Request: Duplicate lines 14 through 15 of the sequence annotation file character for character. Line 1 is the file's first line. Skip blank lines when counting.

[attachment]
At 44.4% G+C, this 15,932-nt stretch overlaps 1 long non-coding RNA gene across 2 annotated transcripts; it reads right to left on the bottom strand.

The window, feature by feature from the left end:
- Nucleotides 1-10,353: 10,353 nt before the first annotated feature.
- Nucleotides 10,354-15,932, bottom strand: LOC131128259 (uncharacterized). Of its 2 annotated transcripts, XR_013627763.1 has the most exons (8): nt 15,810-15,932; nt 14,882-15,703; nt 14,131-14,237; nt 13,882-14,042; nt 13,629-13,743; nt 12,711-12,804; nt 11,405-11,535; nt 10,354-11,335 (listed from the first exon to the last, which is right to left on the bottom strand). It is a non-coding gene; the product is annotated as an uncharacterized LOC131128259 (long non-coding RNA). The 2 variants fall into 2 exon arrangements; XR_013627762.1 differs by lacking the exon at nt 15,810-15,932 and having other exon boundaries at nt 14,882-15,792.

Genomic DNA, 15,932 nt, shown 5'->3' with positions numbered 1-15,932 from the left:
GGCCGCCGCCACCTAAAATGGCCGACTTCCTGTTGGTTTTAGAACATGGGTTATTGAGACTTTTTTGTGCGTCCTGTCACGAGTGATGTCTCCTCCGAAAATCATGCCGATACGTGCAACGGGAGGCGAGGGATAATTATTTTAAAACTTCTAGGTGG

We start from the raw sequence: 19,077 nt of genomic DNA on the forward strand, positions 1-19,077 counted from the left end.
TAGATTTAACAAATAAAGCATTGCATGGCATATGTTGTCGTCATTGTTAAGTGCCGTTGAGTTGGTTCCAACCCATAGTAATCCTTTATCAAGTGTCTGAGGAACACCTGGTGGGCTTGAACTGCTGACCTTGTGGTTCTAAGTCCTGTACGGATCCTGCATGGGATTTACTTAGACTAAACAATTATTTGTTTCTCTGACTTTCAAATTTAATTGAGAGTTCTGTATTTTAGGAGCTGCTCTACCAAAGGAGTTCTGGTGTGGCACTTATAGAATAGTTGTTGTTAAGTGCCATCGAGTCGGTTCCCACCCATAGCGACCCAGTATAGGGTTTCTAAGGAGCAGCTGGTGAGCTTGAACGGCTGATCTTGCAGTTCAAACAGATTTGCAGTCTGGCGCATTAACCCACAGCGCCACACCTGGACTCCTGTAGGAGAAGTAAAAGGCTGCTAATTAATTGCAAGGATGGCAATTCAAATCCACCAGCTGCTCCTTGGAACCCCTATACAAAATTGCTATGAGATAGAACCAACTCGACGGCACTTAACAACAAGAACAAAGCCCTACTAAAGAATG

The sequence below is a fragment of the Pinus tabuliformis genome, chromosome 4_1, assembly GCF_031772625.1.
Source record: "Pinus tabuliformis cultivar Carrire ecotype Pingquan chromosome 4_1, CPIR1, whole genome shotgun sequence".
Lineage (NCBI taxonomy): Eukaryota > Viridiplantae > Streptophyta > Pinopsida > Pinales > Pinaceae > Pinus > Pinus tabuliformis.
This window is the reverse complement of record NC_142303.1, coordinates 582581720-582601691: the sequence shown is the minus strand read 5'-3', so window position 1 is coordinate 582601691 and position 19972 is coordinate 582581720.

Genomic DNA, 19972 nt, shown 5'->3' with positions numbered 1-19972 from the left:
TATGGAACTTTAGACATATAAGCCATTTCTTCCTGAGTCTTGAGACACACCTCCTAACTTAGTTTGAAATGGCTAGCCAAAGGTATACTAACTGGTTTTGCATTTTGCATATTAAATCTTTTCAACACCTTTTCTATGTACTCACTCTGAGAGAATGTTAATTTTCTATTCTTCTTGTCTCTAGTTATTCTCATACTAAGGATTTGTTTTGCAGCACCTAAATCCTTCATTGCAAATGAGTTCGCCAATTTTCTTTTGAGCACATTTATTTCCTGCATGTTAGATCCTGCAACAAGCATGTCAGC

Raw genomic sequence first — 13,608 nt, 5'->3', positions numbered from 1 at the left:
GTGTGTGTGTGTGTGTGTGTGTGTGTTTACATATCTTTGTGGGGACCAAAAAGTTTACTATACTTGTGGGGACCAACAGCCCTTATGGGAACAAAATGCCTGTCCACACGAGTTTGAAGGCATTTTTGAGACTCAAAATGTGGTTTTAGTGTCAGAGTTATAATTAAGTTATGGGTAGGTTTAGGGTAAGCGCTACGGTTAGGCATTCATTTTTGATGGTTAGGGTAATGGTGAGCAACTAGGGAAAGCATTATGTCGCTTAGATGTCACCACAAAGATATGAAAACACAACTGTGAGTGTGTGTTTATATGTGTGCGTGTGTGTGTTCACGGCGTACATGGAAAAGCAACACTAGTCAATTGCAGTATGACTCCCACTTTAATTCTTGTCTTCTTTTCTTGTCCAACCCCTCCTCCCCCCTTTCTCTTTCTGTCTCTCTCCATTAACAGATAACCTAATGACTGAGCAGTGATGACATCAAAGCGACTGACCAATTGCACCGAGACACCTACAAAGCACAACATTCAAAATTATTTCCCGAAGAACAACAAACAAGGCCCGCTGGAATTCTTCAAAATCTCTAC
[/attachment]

TATGGAACTTTAGACATATAAGCCATTTCTTCCTGAGTCTTGAGACACACCTCCTAACTTAGTTTGAAATGGCTAGCCAAAGGTATACTAACTGGTTTTGCATTTTGCATATTAAATCTTTTCAACACCTTTTCTATGTACTCACTCTGAGAGAATGTTAATTTTCTATTCTTCTTGTCTCTAGTTATTCTCATACTAAGGATTTGTTTTGCAGCACCTAAATCCTTCATTGCAAATGAGTTCGCCAATTTTCTTTTGAGCACATTTATTTCCTGCATGTTAGATCCTGCAACAAGCATGTCAGC

Raw genomic sequence first — 13,608 nt, 5'->3', positions numbered from 1 at the left: